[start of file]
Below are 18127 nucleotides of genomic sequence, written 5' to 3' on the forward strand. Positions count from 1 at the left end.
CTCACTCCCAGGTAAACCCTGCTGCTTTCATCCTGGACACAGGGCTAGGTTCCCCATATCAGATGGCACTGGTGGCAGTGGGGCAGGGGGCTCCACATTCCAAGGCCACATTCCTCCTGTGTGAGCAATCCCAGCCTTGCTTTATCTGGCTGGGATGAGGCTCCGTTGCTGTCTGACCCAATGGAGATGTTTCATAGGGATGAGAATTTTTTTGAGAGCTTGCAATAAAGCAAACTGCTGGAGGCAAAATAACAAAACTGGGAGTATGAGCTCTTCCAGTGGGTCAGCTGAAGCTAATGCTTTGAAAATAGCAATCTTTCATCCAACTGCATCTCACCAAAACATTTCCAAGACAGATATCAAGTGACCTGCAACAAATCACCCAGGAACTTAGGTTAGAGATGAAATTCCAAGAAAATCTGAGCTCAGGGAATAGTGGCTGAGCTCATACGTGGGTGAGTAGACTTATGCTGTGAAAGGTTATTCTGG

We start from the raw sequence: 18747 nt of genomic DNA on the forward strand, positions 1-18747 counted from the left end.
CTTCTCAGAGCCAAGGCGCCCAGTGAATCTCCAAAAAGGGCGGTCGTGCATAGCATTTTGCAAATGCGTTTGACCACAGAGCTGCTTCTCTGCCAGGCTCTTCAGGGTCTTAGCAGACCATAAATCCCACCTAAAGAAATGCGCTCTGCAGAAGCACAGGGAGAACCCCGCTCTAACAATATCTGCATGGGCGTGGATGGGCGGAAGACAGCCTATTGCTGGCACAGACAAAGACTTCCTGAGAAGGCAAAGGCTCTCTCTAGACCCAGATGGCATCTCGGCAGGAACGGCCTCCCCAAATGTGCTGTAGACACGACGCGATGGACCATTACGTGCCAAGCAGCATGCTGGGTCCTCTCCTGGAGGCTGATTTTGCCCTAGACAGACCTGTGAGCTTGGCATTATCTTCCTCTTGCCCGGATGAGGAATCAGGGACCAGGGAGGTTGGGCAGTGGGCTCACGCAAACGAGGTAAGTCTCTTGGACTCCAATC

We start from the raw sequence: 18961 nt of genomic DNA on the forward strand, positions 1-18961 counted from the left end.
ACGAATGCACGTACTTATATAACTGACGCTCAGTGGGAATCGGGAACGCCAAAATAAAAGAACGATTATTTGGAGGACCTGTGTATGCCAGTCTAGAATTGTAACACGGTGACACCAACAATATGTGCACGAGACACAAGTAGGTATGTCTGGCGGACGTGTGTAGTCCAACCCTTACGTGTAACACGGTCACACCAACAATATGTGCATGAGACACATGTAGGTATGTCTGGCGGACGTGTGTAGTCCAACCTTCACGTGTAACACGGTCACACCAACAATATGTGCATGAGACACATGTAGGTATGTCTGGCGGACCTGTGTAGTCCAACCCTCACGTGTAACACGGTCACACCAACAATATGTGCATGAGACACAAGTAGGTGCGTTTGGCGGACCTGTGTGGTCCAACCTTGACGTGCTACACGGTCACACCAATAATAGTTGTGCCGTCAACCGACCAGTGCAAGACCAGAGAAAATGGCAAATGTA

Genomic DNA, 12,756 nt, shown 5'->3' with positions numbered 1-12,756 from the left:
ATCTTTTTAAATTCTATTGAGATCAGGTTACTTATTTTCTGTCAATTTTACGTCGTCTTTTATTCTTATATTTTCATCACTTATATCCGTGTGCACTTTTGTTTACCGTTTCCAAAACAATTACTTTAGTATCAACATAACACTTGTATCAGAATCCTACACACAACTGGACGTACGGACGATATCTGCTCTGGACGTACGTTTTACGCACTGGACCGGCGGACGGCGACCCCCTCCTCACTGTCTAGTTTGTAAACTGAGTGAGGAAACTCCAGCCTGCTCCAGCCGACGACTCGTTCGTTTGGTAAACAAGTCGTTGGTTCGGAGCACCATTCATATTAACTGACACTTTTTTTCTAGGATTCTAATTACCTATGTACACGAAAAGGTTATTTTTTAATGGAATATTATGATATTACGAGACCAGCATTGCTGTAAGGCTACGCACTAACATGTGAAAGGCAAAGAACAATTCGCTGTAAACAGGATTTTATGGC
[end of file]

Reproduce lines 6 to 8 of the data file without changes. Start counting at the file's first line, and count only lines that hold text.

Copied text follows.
ACGAATGCACGTACTTATATAACTGACGCTCAGTGGGAATCGGGAACGCCAAAATAAAAGAACGATTATTTGGAGGACCTGTGTATGCCAGTCTAGAATTGTAACACGGTGACACCAACAATATGTGCACGAGACACAAGTAGGTATGTCTGGCGGACGTGTGTAGTCCAACCCTTACGTGTAACACGGTCACACCAACAATATGTGCATGAGACACATGTAGGTATGTCTGGCGGACGTGTGTAGTCCAACCTTCACGTGTAACACGGTCACACCAACAATATGTGCATGAGACACATGTAGGTATGTCTGGCGGACCTGTGTAGTCCAACCCTCACGTGTAACACGGTCACACCAACAATATGTGCATGAGACACAAGTAGGTGCGTTTGGCGGACCTGTGTGGTCCAACCTTGACGTGCTACACGGTCACACCAATAATAGTTGTGCCGTCAACCGACCAGTGCAAGACCAGAGAAAATGGCAAATGTA

Genomic DNA, 12,756 nt, shown 5'->3' with positions numbered 1-12,756 from the left:
ATCTTTTTAAATTCTATTGAGATCAGGTTACTTATTTTCTGTCAATTTTACGTCGTCTTTTATTCTTATATTTTCATCACTTATATCCGTGTGCACTTTTGTTTACCGTTTCCAAAACAATTACTTTAGTATCAACATAACACTTGTATCAGAATCCTACACACAACTGGACGTACGGACGATATCTGCTCTGGACGTACGTTTTACGCACTGGACCGGCGGACGGCGACCCCCTCCTCACTGTCTAGTTTGTAAACTGAGTGAGGAAACTCCAGCCTGCTCCAGCCGACGACTCGTTCGTTTGGTAAACAAGTCGTTGGTTCGGAGCACCATTCATATTAACTGACACTTTTTTTCTAGGATTCTAATTACCTATGTACACGAAAAGGTTATTTTTTAATGGAATATTATGATATTACGAGACCAGCATTGCTGTAAGGCTACGCACTAACATGTGAAAGGCAAAGAACAATTCGCTGTAAACAGGATTTTATGGC